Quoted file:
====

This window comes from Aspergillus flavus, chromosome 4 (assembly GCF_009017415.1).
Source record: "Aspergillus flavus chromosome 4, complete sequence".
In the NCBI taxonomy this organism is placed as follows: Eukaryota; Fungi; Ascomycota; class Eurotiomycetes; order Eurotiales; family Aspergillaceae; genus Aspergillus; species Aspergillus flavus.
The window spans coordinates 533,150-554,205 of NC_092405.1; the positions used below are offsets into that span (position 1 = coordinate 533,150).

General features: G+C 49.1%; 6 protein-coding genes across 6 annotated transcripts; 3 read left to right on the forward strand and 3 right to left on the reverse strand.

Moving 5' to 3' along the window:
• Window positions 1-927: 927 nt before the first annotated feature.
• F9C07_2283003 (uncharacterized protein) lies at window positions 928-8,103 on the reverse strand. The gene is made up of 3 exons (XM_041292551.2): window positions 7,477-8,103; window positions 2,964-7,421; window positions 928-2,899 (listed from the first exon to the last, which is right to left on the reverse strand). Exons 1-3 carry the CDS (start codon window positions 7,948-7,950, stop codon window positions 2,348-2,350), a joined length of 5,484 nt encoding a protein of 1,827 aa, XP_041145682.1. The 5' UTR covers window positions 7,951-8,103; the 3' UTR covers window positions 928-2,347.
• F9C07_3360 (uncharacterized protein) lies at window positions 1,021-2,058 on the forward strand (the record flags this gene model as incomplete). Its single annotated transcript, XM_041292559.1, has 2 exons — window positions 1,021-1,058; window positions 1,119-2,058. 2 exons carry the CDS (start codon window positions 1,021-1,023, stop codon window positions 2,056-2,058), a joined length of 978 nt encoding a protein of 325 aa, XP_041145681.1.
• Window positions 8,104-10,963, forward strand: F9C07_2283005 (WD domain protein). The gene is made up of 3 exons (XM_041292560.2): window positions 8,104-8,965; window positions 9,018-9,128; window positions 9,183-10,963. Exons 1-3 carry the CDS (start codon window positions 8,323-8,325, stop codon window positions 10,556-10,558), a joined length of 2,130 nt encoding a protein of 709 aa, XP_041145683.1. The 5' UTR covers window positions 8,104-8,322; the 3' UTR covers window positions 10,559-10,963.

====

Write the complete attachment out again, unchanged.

This window comes from Aspergillus flavus, chromosome 4 (assembly GCF_009017415.1).
Source record: "Aspergillus flavus chromosome 4, complete sequence".
In the NCBI taxonomy this organism is placed as follows: Eukaryota; Fungi; Ascomycota; class Eurotiomycetes; order Eurotiales; family Aspergillaceae; genus Aspergillus; species Aspergillus flavus.
The window spans coordinates 533,150-554,205 of NC_092405.1; the positions used below are offsets into that span (position 1 = coordinate 533,150).

General features: G+C 49.1%; 6 protein-coding genes across 6 annotated transcripts; 3 read left to right on the forward strand and 3 right to left on the reverse strand.

Moving 5' to 3' along the window:
• Window positions 1-927: 927 nt before the first annotated feature.
• F9C07_2283003 (uncharacterized protein) lies at window positions 928-8,103 on the reverse strand. The gene is made up of 3 exons (XM_041292551.2): window positions 7,477-8,103; window positions 2,964-7,421; window positions 928-2,899 (listed from the first exon to the last, which is right to left on the reverse strand). Exons 1-3 carry the CDS (start codon window positions 7,948-7,950, stop codon window positions 2,348-2,350), a joined length of 5,484 nt encoding a protein of 1,827 aa, XP_041145682.1. The 5' UTR covers window positions 7,951-8,103; the 3' UTR covers window positions 928-2,347.
• F9C07_3360 (uncharacterized protein) lies at window positions 1,021-2,058 on the forward strand (the record flags this gene model as incomplete). Its single annotated transcript, XM_041292559.1, has 2 exons — window positions 1,021-1,058; window positions 1,119-2,058. 2 exons carry the CDS (start codon window positions 1,021-1,023, stop codon window positions 2,056-2,058), a joined length of 978 nt encoding a protein of 325 aa, XP_041145681.1.
• Window positions 8,104-10,963, forward strand: F9C07_2283005 (WD domain protein). The gene is made up of 3 exons (XM_041292560.2): window positions 8,104-8,965; window positions 9,018-9,128; window positions 9,183-10,963. Exons 1-3 carry the CDS (start codon window positions 8,323-8,325, stop codon window positions 10,556-10,558), a joined length of 2,130 nt encoding a protein of 709 aa, XP_041145683.1. The 5' UTR covers window positions 8,104-8,322; the 3' UTR covers window positions 10,559-10,963.